Now snowmobilers, most of which are from Alberta, are all over the alpine.  Fueled by big engines and alcohol, they play a game called “High Marking”, where they drive straight up slide (avalanche) chutes to see who can make their machines go the highest.  Occasionally, the avalanche comes down on them.  Sometimes, they drive their snowmobiles out to the edge of the cliffs to look over the edge, not realizing they are no longer on the mountain, but on a cornice of snow.  Snowmobilers die in the mountains every year.

    In 2016, little McBride made international news after an avalanche, started by snowmobilers, buried and killed 5 other snowmobilers who were eating lunch below them.  It is indeed a wonder that more aren’t killed considering the reckless behavior.

    In the summer, after the snow melts away, and the snowmobilers leave, all of the beer cans, food wrappers, and snowmobile parts remain, littering what used to be a pristine fragile alpine.  A friend who was hiking in the alpine one summer actually found a snowmobile that had been left up there.  After reporting it to the police the whole story came out.

    The snowmobile had engine trouble and quit running.  The owner was able to ride out with someone else.  The next day, they went back to get the snowmobile but couldn’t find it in the massive alpine, so they just reported it stolen and got the insurance money.

       Now, snowmobilers, most of which are from Alberta,  are all over the alpine.  Fueled by big engines and alcohol they play a game called “High Marking”, where they drive straight up slide (avalanche) chutes to see who can make their machines go the highest.  Occasionally, the avalanche comes down on them.  Sometimes, they drive their snowmobiles out to the edge of the cliffs to look over the edge, not realizing they are no longer on the mountain, but on a cornice of snow.  Snowmobilers die in the mountains every year.  It is indeed a wonder that more aren’t killed considering the reckless behavior.

    It is not uncommon to hear the motorheads remark, “I’d like to come back here in the summer with my ATV (All Terrain Vehicle).”  I live in fear of that they would find an easy way up to the alpine, because that would be the death knell of the fragile, slow growing alpine.  At least during the winter, most of the alpine plants are protected by the deep snow.  The plants that struggle to grow in the extreme conditions of the alpine, are easily killed and not easily replaced.  The BC government is too addicted to the Alberta tourist money and local rider pressure to put in restrictions to ATV’s in the alpine.


View my paintings at:  davidmarchant2.ca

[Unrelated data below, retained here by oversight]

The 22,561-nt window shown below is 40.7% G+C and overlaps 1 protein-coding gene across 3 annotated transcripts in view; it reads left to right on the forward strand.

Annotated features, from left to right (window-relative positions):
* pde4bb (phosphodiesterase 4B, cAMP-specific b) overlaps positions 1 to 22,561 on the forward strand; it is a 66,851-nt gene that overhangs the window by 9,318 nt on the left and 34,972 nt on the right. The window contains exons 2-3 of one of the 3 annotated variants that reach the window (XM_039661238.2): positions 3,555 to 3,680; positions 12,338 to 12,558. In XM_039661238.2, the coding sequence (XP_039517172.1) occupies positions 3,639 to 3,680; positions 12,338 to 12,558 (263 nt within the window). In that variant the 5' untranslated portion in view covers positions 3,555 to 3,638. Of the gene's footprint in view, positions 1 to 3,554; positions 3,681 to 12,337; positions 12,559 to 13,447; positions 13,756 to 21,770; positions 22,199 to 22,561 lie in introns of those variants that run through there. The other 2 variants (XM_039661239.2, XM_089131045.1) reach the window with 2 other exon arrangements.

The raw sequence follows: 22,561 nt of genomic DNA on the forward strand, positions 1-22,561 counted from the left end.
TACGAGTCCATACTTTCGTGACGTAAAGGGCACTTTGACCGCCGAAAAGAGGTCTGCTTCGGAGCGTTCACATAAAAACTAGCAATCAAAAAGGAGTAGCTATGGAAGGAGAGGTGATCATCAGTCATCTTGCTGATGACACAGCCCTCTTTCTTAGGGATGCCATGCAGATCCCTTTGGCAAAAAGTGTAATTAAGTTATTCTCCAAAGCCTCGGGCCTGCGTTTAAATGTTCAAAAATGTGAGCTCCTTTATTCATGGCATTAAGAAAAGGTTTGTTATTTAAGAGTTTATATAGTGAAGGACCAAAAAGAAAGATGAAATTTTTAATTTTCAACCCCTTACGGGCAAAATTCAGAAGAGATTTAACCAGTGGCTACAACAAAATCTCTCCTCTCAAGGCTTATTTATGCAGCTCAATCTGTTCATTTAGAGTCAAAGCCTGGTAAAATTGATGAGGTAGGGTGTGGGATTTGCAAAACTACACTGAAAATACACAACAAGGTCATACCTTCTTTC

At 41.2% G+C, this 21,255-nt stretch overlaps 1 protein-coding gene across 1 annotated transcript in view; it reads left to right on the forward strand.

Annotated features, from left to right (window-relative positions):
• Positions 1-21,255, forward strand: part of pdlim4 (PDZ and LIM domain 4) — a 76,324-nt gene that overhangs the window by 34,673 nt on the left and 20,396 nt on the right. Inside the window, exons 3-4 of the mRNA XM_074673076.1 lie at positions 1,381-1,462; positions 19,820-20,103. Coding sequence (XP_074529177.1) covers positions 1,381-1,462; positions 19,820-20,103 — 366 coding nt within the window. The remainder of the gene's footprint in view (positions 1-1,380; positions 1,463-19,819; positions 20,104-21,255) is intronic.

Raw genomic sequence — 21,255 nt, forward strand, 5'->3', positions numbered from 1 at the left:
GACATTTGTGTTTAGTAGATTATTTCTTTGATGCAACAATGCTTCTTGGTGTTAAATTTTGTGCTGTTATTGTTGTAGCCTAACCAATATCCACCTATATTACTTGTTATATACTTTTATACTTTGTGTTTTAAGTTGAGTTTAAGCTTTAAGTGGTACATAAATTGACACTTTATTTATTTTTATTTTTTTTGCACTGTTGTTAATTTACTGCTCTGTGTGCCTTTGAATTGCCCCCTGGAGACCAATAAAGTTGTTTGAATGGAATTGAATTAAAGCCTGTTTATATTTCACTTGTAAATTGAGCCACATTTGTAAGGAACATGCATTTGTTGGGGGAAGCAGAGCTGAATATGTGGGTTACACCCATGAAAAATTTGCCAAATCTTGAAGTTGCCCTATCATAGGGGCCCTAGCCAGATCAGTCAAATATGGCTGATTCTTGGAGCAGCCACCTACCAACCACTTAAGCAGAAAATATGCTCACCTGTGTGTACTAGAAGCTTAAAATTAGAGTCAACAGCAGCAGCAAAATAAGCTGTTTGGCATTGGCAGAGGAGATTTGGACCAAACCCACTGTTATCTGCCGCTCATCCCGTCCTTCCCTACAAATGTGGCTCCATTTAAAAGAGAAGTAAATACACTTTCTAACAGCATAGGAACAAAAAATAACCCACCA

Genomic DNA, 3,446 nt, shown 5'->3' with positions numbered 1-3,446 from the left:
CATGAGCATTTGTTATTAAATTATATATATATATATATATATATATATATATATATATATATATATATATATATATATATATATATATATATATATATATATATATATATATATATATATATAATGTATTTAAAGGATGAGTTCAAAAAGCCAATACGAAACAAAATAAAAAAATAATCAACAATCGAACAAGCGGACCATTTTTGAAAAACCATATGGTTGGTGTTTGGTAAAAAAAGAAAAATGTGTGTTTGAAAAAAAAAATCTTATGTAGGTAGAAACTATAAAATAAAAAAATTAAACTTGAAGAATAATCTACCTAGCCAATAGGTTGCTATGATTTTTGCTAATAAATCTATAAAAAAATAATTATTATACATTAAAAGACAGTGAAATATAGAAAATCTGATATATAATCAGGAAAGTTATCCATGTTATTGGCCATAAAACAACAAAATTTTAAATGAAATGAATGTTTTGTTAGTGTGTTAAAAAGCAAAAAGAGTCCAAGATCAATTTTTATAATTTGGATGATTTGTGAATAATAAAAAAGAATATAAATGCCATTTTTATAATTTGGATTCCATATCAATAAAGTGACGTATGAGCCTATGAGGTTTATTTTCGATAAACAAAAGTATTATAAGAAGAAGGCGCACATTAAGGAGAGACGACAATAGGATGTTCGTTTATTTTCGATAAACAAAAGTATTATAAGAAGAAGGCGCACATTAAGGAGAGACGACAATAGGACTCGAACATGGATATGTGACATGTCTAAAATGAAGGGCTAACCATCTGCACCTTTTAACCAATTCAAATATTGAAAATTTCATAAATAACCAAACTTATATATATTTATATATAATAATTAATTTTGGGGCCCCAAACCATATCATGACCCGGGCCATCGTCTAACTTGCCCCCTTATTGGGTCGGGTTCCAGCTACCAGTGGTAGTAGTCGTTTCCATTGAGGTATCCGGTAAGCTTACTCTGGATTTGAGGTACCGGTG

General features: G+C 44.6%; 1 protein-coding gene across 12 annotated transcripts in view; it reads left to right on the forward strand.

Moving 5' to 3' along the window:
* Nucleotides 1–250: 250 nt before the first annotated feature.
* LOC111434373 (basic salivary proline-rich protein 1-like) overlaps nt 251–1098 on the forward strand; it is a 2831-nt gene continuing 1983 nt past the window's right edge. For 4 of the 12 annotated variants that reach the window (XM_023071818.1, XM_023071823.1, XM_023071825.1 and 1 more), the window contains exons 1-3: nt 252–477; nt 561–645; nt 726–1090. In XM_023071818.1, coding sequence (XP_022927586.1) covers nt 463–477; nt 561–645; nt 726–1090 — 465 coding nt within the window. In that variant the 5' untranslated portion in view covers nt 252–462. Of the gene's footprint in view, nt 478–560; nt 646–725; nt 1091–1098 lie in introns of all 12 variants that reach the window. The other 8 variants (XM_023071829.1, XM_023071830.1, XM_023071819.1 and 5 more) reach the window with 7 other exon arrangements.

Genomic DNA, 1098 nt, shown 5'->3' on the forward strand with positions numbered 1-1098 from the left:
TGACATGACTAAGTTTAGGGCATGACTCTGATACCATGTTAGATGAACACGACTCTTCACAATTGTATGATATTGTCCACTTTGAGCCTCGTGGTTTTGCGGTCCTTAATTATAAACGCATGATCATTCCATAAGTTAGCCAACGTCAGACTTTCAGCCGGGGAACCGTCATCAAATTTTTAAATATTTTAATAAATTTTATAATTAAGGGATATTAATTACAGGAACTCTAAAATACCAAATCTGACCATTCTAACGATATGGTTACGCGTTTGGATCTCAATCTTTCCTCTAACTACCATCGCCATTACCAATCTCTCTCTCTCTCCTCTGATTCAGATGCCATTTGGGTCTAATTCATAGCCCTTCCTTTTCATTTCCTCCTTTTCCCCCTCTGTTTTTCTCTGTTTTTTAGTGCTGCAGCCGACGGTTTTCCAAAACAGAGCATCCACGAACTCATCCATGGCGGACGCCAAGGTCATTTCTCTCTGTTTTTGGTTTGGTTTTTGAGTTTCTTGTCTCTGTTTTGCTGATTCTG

Monday, 17 January 2022

Am I Going To Get Back Up It?


    The weather forecast for yesterday called for “Snow, sometimes heavy,”  instead we got “Rain, sometimes heavy.”  It was a very miserable day.  When the afternoon came, we knew that Kona would be desperate to go out for a walk, but looking at the weather and knowing how icy every of our potential walking places were, my wife opted out, so it was left up to me. 

    I decided to try Horseshoe Lake Road, but once I got there I saw that it was pretty much glare ice.  I slowly and cautiously drove down the hill to the parking area anyway.  Kona and I walked carefully on the shallow snow along the side of the road which provided some traction.  Once she had had enough, we turned around and headed back to the car.  It was then I saw the ice-covered curve and hill of the road and wondered if the car would be able to make it up the glazed surface.

    Luckily the four-wheel drive did its stuff and we got up the hill and returned home safely.  Things are sure treacherous for walking outside.  It is still raining today and I wish it was snowing instead.  That would adhere to the wet ice and make things safer.


View my paintings:  davidmarchant2.ca


 

Sunday, 16 January 2022

Downy Woodpeckers


    I have mentioned before about my “peanut butter log” and how much birds (and squirrels, and deer) love to eat the peanut butter, well here is a photo I took of two Downy Woodpeckers busy stuffing their faces with the stuff.  Downy Woodpeckers range across most of North America and Canada and they are the smallest woodpeckers around.  The are 6-7 inches (15-18 cm) long.  I have a couple of pairs of Downy Woodpeckers around our place.


Take a look at my paintings at:  davidmarchant2.ca


 

Saturday, 15 January 2022

Please Take Me Outside, I Am So Bored


    Kona, with her head resting on the arms of a chair, looks up with her pleading eyes, and we get the message, she is tired of laying around in the house, she wants to be outside.  We’ve thrown her ball inside, we’ve given her time consuming snacks, but that’s just not enough, she wants to be outside to smell the animal scents and act like a wild dog.

    Unfortunately, taking her outside these days isn’t that easy.  The deep snow is rotten and can’t support her weight.  The snowshoed paths I have made are no longer as firm as they were, so my boots constantly break through the snow, or slide sideways.  The driveway is again so treacherous with ice, I feel like I am risking my life to walk on it.  (I will throw some more sand on it after I am done with this blog).  In short, things are just not very conducive to taking Kona for a walk outside, so we have to deal with an unhappy, very bored dog.


View my paintings at:  davidmarchant2.ca